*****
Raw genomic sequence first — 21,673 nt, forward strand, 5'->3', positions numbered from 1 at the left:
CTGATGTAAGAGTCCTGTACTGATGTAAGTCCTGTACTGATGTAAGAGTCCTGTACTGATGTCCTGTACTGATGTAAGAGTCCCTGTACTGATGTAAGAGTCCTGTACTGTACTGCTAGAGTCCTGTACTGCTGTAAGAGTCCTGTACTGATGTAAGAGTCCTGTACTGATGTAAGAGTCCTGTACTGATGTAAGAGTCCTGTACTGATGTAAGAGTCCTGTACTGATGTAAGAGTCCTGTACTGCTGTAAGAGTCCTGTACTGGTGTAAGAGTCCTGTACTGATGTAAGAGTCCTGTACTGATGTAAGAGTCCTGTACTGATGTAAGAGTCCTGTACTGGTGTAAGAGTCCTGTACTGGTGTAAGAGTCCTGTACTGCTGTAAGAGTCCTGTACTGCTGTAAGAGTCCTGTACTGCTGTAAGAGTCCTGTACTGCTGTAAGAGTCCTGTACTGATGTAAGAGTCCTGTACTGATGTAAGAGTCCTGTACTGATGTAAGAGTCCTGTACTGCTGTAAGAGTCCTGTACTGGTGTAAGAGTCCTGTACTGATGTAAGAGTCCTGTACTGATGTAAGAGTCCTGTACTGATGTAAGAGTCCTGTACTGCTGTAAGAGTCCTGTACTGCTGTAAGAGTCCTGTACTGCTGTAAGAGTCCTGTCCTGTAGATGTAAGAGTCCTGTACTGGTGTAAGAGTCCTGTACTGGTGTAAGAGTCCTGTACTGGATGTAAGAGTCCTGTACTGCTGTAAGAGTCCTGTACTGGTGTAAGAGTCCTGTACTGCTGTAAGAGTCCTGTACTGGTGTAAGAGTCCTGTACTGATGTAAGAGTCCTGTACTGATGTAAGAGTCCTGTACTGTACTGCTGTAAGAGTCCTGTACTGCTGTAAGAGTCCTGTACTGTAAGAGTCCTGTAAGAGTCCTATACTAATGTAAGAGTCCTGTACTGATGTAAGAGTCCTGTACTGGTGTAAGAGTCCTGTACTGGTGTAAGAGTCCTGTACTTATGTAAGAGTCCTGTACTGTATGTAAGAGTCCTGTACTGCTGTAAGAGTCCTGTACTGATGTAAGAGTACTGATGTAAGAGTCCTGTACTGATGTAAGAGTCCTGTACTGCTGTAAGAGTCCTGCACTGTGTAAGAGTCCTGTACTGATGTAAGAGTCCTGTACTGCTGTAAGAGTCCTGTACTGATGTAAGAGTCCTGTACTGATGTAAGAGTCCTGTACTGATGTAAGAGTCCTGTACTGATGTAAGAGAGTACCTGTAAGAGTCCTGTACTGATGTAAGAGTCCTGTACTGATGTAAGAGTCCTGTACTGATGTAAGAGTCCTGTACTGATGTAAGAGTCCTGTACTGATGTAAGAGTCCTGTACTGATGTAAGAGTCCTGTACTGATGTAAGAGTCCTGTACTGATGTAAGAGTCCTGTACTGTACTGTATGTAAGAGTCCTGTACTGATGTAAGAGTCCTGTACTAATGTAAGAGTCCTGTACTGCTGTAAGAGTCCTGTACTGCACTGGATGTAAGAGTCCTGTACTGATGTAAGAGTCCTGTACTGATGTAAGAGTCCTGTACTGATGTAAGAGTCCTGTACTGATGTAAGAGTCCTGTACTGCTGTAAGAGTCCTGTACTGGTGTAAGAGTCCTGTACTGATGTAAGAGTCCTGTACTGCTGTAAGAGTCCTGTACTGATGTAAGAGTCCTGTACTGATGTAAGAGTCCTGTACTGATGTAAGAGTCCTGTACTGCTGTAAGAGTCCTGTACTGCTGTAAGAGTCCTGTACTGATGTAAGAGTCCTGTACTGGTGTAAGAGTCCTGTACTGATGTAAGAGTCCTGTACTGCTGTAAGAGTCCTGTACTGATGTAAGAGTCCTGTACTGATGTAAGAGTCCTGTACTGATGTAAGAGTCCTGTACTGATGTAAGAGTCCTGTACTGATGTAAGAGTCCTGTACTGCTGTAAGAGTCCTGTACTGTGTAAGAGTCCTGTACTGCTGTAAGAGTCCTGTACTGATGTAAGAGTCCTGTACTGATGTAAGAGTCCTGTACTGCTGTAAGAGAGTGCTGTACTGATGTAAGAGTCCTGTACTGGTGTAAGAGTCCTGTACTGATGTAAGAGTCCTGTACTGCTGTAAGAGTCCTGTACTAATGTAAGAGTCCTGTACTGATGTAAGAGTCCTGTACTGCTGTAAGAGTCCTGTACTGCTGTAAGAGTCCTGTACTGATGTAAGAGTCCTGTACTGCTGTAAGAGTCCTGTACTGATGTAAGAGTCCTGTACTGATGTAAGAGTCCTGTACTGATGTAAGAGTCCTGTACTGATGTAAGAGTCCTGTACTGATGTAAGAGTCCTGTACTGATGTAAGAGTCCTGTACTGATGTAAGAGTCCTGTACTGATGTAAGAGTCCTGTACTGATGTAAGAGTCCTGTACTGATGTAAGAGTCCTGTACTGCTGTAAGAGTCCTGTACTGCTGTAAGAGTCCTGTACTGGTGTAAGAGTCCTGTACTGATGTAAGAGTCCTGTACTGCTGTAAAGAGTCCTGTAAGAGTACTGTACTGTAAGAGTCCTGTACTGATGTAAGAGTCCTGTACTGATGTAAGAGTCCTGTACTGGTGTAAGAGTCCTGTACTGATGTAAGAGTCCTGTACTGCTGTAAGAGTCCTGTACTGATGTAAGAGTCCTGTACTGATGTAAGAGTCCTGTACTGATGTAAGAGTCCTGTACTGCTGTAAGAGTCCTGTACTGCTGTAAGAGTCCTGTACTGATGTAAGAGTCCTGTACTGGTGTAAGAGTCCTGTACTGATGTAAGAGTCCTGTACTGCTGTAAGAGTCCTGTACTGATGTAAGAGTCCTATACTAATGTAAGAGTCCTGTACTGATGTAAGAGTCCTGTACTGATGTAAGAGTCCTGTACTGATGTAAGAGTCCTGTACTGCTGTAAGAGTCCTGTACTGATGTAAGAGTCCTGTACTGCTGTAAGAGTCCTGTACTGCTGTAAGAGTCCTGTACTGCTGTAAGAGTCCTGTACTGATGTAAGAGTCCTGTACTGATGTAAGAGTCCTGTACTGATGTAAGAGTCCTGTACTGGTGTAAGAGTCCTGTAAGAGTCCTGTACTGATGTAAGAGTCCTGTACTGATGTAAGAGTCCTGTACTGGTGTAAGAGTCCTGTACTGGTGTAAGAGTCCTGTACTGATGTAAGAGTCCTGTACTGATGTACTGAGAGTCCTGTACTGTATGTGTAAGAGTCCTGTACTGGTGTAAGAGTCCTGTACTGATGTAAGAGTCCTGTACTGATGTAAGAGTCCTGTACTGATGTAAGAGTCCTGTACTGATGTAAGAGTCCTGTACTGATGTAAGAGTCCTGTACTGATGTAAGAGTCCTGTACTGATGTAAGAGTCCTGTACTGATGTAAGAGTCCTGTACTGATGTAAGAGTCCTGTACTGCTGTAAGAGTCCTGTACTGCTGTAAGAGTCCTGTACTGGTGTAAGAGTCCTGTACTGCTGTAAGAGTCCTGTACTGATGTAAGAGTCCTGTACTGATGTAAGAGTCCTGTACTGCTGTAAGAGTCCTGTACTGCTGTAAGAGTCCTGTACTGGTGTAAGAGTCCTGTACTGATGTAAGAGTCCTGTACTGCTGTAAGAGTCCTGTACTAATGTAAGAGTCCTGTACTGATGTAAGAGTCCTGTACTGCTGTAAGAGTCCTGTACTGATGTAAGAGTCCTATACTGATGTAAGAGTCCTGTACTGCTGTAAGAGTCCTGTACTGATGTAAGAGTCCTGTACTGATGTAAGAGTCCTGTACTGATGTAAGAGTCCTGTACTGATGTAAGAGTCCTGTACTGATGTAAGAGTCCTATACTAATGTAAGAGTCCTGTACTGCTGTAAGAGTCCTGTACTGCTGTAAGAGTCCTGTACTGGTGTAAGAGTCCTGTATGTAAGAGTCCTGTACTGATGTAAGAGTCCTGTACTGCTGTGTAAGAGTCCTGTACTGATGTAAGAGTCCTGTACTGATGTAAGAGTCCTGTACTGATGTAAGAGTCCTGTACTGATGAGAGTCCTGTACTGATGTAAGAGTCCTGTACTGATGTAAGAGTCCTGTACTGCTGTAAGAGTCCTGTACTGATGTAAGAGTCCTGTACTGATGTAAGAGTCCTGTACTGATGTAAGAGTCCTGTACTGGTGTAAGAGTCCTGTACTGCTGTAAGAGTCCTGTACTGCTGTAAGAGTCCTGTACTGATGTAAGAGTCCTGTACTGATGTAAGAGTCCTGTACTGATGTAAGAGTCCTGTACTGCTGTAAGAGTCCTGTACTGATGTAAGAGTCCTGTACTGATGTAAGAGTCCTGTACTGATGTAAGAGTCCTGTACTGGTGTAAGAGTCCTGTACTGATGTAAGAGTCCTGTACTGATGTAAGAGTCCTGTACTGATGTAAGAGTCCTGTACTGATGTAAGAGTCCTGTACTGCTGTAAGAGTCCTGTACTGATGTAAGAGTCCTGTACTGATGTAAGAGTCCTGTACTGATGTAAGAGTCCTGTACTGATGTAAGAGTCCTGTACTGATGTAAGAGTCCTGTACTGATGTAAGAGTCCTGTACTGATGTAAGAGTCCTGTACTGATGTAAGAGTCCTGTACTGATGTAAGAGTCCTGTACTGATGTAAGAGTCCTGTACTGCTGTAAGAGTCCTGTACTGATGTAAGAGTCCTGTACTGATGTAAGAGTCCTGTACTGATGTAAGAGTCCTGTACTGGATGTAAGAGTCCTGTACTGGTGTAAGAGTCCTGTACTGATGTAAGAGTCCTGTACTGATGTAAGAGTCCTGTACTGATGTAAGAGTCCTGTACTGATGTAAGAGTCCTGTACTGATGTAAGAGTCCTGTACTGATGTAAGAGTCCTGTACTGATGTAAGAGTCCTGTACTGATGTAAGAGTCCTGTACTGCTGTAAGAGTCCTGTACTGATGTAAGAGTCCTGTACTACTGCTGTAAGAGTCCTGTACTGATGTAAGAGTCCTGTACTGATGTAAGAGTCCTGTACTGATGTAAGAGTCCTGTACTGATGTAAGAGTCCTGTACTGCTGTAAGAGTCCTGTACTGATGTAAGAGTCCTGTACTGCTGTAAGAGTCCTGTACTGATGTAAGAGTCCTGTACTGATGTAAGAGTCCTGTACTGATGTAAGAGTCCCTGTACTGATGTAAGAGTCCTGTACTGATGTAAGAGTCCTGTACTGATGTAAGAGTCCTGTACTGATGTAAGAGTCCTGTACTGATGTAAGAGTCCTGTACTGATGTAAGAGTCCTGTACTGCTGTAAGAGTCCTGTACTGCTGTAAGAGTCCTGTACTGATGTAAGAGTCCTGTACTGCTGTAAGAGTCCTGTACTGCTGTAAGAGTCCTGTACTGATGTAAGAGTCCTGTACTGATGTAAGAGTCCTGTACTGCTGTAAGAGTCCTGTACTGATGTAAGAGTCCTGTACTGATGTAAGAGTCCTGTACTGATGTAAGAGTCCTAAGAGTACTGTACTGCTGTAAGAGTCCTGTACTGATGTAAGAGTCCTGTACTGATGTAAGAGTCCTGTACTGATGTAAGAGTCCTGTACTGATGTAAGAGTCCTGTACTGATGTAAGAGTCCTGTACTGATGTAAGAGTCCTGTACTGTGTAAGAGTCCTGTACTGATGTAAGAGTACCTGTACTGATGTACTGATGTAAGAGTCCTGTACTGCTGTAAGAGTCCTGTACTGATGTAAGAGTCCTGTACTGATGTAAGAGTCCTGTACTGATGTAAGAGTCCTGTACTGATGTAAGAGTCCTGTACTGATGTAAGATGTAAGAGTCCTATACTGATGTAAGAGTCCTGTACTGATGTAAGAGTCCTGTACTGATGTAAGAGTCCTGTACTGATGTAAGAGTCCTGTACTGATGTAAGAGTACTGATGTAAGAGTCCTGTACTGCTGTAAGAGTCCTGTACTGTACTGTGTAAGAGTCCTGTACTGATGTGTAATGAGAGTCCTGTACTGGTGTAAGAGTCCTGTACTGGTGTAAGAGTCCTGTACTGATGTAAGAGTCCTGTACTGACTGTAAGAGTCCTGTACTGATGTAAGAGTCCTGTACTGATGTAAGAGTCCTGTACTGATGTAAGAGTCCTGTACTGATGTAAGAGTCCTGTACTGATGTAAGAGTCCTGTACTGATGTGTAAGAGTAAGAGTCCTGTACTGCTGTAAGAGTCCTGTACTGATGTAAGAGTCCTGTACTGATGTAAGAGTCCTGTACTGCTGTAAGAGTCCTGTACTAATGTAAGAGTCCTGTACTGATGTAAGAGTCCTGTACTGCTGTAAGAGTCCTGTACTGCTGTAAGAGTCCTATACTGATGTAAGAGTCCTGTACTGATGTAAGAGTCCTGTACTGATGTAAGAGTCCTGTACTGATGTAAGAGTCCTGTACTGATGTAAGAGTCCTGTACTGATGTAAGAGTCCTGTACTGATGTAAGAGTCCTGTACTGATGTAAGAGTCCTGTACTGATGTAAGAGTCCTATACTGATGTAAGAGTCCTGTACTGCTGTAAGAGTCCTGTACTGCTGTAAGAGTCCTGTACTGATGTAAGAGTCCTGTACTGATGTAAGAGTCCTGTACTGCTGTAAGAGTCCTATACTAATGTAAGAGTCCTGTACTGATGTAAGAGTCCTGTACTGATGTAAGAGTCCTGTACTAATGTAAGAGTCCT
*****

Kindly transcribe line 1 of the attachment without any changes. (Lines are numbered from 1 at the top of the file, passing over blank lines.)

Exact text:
Raw genomic sequence first — 21,673 nt, forward strand, 5'->3', positions numbered from 1 at the left: